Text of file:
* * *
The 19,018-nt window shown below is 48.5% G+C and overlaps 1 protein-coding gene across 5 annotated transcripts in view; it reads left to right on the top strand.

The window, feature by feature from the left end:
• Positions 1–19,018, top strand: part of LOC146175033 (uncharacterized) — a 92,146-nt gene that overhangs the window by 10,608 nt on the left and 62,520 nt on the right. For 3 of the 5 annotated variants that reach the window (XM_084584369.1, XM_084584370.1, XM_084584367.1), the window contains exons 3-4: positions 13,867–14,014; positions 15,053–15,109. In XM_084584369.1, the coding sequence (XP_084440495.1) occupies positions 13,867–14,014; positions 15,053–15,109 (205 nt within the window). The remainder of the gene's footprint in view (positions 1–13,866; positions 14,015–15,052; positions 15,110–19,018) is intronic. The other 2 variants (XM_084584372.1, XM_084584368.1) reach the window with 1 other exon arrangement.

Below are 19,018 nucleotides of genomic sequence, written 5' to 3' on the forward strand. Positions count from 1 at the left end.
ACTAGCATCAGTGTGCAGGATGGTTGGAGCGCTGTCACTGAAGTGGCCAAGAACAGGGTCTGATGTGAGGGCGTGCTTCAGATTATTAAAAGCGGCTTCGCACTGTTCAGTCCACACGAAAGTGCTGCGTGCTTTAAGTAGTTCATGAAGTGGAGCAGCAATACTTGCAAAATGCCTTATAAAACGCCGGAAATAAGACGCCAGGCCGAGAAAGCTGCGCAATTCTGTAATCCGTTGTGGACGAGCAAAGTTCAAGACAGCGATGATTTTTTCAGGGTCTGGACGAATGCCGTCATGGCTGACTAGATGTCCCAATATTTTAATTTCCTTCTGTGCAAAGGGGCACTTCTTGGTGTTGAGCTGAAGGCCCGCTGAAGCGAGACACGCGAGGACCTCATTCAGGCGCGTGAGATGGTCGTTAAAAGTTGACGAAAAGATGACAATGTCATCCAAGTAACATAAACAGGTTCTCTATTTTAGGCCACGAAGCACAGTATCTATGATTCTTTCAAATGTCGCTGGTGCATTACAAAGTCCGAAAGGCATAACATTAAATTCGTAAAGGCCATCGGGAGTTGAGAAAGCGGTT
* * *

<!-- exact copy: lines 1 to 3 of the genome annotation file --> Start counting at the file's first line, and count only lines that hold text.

The 19,018-nt window shown below is 48.5% G+C and overlaps 1 protein-coding gene across 5 annotated transcripts in view; it reads left to right on the top strand.

The window, feature by feature from the left end:
• Positions 1–19,018, top strand: part of LOC146175033 (uncharacterized) — a 92,146-nt gene that overhangs the window by 10,608 nt on the left and 62,520 nt on the right. For 3 of the 5 annotated variants that reach the window (XM_084584369.1, XM_084584370.1, XM_084584367.1), the window contains exons 3-4: positions 13,867–14,014; positions 15,053–15,109. In XM_084584369.1, the coding sequence (XP_084440495.1) occupies positions 13,867–14,014; positions 15,053–15,109 (205 nt within the window). The remainder of the gene's footprint in view (positions 1–13,866; positions 14,015–15,052; positions 15,110–19,018) is intronic. The other 2 variants (XM_084584372.1, XM_084584368.1) reach the window with 1 other exon arrangement.